In 1997, Zender imagined a roadster based on the Alfa Romeo 75 platform.
The result was stunning, but unfortunately, it remained as a concept-car.
After ending his racing career, Hans-Albert Zender started his own company to develop special projects for carmakers. He worked closely with manufacturers such as Volkswagen, Opel, Alfa Romeo, or Ferrari. It aimed to combine styling with performance, and its company succeeded with many projects offered to the carmakers. It was a custom-car maker that dedicated its passion and engineering skills to develop road-legal vehicles and prototypes.
Its front fascia featured small, dual headlights like those installed on the 1993 Alfa Romeo GTV. The entire vehicle featured rounded shapes. Even the door cuts were round and without side windows. In the rear, the taillights resembled those installed on the Fiat Barchetta. On the lower side of the bodywork, Zender designers placed the exhaust in a triangular-shaped hole that poked through the rear apron.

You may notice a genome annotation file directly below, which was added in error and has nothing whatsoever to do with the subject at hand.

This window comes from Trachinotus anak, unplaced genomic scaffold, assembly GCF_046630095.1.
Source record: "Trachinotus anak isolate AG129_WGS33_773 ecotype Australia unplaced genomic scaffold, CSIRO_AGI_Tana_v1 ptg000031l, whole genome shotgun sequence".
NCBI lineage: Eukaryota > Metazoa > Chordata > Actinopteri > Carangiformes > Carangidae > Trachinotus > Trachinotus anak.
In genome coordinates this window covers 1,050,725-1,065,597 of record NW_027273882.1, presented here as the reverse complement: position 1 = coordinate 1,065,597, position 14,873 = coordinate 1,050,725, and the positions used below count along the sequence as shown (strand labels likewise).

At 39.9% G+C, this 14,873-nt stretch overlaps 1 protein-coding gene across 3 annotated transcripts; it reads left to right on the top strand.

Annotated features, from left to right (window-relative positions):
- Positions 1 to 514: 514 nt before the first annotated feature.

Inside, Zender took its inspiration from glorious former Fiat and Alfa Romeo models, installing the instrument cluster in the middle of the dash panel. The driver didn’t have any gauge, speedometer, or tachometer in front of him. At least, they were tilted to the left.
The Project 5 was conceived as a luxury roadster, and it featured aluminum and leather materials on the inside. Behind the bucket seats, the carmaker installed two safety arches made from polished aluminum. Since the roadster was designed for spirited drivers and not as a daily commuter, Zender didn’t bother to install an automatic transmission or an infotainment system.
Under the hood, the German car manufacturer installed an inline-six unit from Alfa Romeo. The inline-six unit was carried over from the Alfa Romeo 155.